I believe the most effective teachers are themselves engaged learners. My own education includes an undergraduate degree in philosophy, classical Protestant seminary training and a graduate program in theology focusing on modern and contemporary thought. Ironically, I rarely teach within these broad academic traditions. During my years at Colorado College, I have taught theory and method, multi-disciplinary approaches to the study of religion and field study in religious communities. My current teaching interests include the intersection between religion and the natural world as well as the field of indigenous religious traditions.
I value my relationships with my colleagues in the Religion Department and I’m crazy about the adventurous spirit of our student scholars. For years, I attempted to keep my roles as college chaplain and faculty member separate until I realized that a single, integrated vocation has strengthened my contributions as both faculty and chaplain. As faculty, I have embraced the notion that my courses are opportunities for student transformation, whether as scholars of religious studies or as human beings on a path. As chaplain, I am grounded in the understanding that for our students, religious experience is discovered within and shaped by the distinct educational context here at Colorado College. I treasure the opportunity to teach at Colorado College.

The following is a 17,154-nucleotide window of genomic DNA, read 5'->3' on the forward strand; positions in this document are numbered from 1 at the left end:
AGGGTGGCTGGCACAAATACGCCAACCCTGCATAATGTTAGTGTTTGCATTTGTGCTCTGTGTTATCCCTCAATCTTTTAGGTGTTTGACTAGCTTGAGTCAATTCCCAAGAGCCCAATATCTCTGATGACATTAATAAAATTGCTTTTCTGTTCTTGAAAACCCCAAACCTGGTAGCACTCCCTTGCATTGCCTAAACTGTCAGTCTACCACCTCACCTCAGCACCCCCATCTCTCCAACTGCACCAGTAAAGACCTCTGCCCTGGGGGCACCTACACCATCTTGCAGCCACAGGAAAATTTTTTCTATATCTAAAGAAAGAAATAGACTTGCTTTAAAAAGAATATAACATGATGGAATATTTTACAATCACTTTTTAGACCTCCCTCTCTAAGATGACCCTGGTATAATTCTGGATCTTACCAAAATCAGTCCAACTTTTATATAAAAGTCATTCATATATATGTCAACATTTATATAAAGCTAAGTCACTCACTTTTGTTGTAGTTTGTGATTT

Indigenous Religions Traditions
Nature and Religion
- RE190 – Indigenous Religious Traditions
B.A., Wheaton College, 1978
M.Div., Princeton Theological Seminary, 1981
ABD, Vanderbilt University, 1991